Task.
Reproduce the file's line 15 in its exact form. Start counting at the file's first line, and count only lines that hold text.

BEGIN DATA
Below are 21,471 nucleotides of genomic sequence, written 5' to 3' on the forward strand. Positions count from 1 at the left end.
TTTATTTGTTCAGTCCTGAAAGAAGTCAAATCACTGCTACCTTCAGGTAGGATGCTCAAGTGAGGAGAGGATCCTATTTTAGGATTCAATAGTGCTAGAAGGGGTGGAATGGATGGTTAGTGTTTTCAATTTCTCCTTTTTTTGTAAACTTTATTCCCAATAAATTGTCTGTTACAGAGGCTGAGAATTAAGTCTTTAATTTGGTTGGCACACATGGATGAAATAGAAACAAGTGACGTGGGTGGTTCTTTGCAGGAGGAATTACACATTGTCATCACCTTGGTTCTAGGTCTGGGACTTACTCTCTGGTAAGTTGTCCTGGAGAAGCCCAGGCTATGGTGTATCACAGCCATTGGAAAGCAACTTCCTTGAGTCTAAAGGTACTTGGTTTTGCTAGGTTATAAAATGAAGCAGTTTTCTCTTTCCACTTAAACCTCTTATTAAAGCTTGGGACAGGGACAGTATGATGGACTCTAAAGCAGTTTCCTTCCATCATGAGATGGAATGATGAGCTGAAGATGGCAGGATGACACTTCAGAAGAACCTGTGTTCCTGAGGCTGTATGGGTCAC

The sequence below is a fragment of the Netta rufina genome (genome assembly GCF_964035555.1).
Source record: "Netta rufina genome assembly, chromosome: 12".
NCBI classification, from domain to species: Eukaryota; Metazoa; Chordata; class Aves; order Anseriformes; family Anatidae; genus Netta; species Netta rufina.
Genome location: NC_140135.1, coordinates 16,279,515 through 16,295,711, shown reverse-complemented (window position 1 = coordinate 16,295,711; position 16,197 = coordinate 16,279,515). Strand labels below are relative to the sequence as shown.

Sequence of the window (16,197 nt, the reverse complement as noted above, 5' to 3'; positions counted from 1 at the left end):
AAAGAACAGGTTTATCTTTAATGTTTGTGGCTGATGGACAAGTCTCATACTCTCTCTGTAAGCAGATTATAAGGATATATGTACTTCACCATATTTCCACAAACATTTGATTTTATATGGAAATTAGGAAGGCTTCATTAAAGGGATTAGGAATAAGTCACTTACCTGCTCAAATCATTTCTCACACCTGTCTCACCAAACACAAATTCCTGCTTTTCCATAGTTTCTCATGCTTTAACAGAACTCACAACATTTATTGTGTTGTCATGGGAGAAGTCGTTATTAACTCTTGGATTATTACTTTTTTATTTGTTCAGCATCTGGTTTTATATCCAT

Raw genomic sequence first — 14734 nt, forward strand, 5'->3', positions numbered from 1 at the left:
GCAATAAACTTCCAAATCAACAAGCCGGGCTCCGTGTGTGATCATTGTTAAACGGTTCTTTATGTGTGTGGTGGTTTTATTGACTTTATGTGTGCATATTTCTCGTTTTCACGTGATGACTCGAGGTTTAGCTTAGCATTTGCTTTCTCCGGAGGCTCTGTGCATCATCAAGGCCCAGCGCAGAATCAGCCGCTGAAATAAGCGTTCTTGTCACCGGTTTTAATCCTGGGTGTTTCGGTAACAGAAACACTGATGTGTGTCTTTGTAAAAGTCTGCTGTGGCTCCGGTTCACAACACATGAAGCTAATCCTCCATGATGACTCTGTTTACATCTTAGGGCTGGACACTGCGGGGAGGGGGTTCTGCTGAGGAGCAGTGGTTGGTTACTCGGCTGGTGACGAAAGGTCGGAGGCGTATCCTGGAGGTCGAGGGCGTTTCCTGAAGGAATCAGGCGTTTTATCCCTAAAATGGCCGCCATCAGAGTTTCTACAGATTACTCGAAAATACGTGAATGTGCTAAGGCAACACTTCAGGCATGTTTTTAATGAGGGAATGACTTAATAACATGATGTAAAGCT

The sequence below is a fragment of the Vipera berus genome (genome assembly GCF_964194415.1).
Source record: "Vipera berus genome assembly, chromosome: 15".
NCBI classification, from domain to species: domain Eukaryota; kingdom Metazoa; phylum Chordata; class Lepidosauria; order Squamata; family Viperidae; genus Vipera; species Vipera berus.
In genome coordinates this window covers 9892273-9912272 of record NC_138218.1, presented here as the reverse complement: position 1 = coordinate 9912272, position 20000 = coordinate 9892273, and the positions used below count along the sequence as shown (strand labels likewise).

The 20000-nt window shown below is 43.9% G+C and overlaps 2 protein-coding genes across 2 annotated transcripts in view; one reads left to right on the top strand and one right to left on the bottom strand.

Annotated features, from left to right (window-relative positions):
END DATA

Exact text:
The 20000-nt window shown below is 43.9% G+C and overlaps 2 protein-coding genes across 2 annotated transcripts in view; one reads left to right on the top strand and one right to left on the bottom strand.